Recently on European Film Gateway, that goldmine of early cinema, I came across this intriguing short film:
The film was directed by Marcel Fabre (Marcel Perez – currently the subject of this Kickstarter), the popular cinematic clown Robinet; he played this character in about 150 films between 1910 and 1915, often also directing. Although he plays Robinet in Amor Pedestre, this film seems to be an outlier in his work, because it’s an experimental film that tells a story about an adulterous affair purely through shots of the characters’ feet and lower legs.
As you can expect from a five-minute film, the story is simple. Robinet is out walking and takes a fancy to a woman wearing an elegant coat and heels.
Shining her shoes, he slips a note asking him to meet him later on:
When the note falls out of her shoe at home, the woman’s husband is outraged, and challenges Robinet to a duel:
The husband, he of the striped pants, appears to best Robinet, but Robinet gets the last laugh as he and the woman walk off together. And then the last shot of the film:
Rather suggestive for the time! The camera lingers on the footwear and garments of the characters, not in a fetishistic way, but as markers of social class and fashion. In an essay at the website Fashion in Film, Christel Tsilibaris writes about the central role of the woman’s shoe in Amor Pedestre:
The lady’s shoe holds a very special position within the film. It is not only a sign of the wearer’s gender and social class, it is also the central element of the plot, the very reason for which passions are ignited. When Robinet slips his amorous note into the young lady’s shoe, it is her feet that he is praising. And since the bare foot of the female character is not visible, the seductive powers are transferred to the footwear. Her shoe hence becomes a powerful object of attraction that pushes Robinet into acts of erotic demonstration that were quite audacious at the time.
Dislocating the familiar
Much of the film’s appeal to me comes from the way it makes something commonplace (feet, legs) strange and noticeable by changing their framing and context. Amor Pedestre is expressively choreographed and contains some wonderfully dynamic shots:
Some of the early film theorists (and later ones) were fascinated by the way cinematic close-ups broke up and abstracted the body; however to my knowledge close-ups of the face have been the main focus of such thoughts and indeed in film, so Amor Pedestre’s approach is startling in its novelty. The film may portray a narrative, but it’s a very innovative and unusual in its approach.
Amor Pedestre and Futurism
According to both the film’s listing on European Film Gateway and on Cineteca Milano’s site, Amor Pedestre was inspired by the play Le Basi by Futurist-in-chief Filippo Tommaso Marinetti, in which only the actors’ feet were visible to the audience. In fact the influence was in the other direction; Marinetti’s play was staged a year later, in 1915, and was inspired by Amor Pedestre. Fabre does not seem to have had any links to the Futurist movement, but was rather expressing ideas about motion and contemporary life that were in the zeitgeist. In Italian Silent Cinema: A Reader, Giovanni Lista refers to Amor Pedestre, writing:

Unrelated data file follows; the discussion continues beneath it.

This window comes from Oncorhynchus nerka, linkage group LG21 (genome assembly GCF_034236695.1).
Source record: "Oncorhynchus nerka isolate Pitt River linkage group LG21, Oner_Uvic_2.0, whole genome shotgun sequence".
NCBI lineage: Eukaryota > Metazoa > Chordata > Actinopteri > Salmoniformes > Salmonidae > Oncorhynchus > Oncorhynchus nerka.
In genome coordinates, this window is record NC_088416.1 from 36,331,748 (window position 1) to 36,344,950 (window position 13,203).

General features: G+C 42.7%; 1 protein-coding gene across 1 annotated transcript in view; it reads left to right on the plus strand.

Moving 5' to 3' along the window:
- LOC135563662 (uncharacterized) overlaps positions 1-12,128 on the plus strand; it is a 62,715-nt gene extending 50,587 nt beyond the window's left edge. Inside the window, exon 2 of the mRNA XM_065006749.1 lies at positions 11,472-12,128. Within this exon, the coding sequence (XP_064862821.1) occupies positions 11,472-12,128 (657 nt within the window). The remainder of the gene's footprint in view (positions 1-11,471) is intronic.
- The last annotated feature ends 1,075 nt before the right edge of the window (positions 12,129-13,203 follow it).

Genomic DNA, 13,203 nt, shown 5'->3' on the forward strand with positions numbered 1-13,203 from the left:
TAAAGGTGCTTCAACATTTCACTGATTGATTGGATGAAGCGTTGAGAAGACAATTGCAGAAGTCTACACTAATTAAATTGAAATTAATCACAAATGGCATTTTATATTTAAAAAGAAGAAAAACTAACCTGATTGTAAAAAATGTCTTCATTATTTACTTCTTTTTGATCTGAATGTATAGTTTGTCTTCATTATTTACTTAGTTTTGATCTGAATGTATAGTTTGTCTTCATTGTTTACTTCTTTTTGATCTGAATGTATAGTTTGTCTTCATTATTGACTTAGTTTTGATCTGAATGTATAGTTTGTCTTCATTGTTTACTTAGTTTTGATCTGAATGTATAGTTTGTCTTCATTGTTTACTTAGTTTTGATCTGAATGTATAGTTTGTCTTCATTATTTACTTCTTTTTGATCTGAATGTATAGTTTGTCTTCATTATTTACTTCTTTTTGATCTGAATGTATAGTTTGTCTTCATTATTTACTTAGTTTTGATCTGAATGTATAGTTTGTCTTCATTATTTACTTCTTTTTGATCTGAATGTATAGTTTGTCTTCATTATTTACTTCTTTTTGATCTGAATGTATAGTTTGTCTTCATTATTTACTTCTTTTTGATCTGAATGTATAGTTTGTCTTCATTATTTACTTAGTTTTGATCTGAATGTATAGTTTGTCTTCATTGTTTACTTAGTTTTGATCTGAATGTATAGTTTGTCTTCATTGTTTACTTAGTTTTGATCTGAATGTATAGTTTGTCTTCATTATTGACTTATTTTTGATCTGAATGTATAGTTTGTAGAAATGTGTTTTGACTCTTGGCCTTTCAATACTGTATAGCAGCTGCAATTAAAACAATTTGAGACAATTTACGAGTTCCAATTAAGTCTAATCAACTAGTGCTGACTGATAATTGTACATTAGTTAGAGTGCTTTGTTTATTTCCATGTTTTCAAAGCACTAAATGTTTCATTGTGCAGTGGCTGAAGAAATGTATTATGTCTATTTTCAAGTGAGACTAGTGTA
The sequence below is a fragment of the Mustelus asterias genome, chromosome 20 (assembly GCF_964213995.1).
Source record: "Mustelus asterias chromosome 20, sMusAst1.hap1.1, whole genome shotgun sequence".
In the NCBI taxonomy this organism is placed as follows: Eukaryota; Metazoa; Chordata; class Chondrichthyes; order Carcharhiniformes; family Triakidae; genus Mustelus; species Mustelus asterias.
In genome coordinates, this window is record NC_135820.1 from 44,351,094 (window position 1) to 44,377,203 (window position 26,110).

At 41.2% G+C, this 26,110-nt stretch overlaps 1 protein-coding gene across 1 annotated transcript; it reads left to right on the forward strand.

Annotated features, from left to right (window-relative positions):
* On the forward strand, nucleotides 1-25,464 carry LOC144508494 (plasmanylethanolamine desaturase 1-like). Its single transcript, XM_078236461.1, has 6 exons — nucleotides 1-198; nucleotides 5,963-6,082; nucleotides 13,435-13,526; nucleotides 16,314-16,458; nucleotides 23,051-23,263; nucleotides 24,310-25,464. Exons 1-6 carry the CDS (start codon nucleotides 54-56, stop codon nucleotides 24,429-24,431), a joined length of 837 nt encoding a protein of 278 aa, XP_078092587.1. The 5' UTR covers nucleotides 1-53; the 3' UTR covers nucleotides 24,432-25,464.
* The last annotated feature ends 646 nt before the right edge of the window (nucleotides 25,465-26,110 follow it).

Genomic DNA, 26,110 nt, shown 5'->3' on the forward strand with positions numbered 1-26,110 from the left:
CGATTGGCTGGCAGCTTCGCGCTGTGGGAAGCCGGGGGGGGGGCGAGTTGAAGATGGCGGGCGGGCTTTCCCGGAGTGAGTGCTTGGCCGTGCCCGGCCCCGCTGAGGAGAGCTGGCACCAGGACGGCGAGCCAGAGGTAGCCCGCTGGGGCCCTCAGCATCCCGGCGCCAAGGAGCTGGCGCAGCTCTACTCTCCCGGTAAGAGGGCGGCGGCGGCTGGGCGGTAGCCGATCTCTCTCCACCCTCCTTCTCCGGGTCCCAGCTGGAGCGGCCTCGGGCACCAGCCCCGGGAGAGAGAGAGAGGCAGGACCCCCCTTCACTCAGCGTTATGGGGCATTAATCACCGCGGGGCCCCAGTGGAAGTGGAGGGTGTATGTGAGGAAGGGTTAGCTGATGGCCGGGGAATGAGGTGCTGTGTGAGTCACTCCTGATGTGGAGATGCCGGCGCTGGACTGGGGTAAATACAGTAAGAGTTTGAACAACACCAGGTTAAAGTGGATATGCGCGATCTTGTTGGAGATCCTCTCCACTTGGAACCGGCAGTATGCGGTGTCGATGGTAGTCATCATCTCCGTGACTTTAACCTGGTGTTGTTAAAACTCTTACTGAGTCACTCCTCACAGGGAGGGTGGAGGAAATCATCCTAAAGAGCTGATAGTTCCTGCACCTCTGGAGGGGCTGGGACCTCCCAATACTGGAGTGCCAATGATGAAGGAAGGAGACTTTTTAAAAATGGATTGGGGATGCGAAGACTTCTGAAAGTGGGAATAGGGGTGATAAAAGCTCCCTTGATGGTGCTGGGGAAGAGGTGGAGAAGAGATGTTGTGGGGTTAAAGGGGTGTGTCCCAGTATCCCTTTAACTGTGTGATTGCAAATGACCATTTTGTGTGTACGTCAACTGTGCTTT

A clear and definite stance [on the part of the Futurist artists] with regards to cinema was becoming ever more cogent: independently of Futurism, in fact, several films were pioneering or adopting expressive or promotional solutions that one would have associated with the Italian avant-garde movement.
Restoration & music
The film was beautifully restored by the Fondazione Cineteca Italiana in 2009; the digital video is nice quality and a very stable image. Again The Thing provided my soundtrack, since there is no soundtrack on the uploaded film.
And in honour of the FIFA World Cup, I present football coverage from a century ago. The Národní filmový archiv (Czech National Film Archive) has made available this reportage on the football tournament for the Silver Cup:
Června is June, so the timing is almost perfect! (Of course, the Czech Republic did not qualify for the FWC this time …)
Love the stripes. A little bit PSV-ish?
I always like seeing just how formal the general level of dress was in this era. We have the immaculate styling of Jogi Löw, but apart from coaches, I can’t imagine anyone wearing a suit and hat to a football match!
And Viktoria Žizkov are the victors; the other team is not named. I just checked Wikipedia and not only does Viktoria Žizkov still exist, their home kit is still the stripes! Sadly, they played their last match of the 2013-14 season on June 4th – it would have been cool if an exact centenary match had occurred. Their fortunes have changed, too; they got relegated to the second tier of the Czech league after the 2011-12 season.
Update 07 July: I didn’t connect this to the FWC pre-match player announcements when I posted it, but a few days after publishing this post, I was linked to these two articles: Why so angry? Why footballers cross their arms before the match (02 Jul) and Who won the World Cup of Arm-Folding? (03 Jul). Clearly, this is a meme a century in the making.
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Amor Pedestre. Dir. Marcel Fabre. Torino: Ambrosio Films, 1914.
Fotbalový turnaj o Stříbrný pohár | Football Tournament For a Silver Cup. Žizkov, Prague: Ponec František, 1914.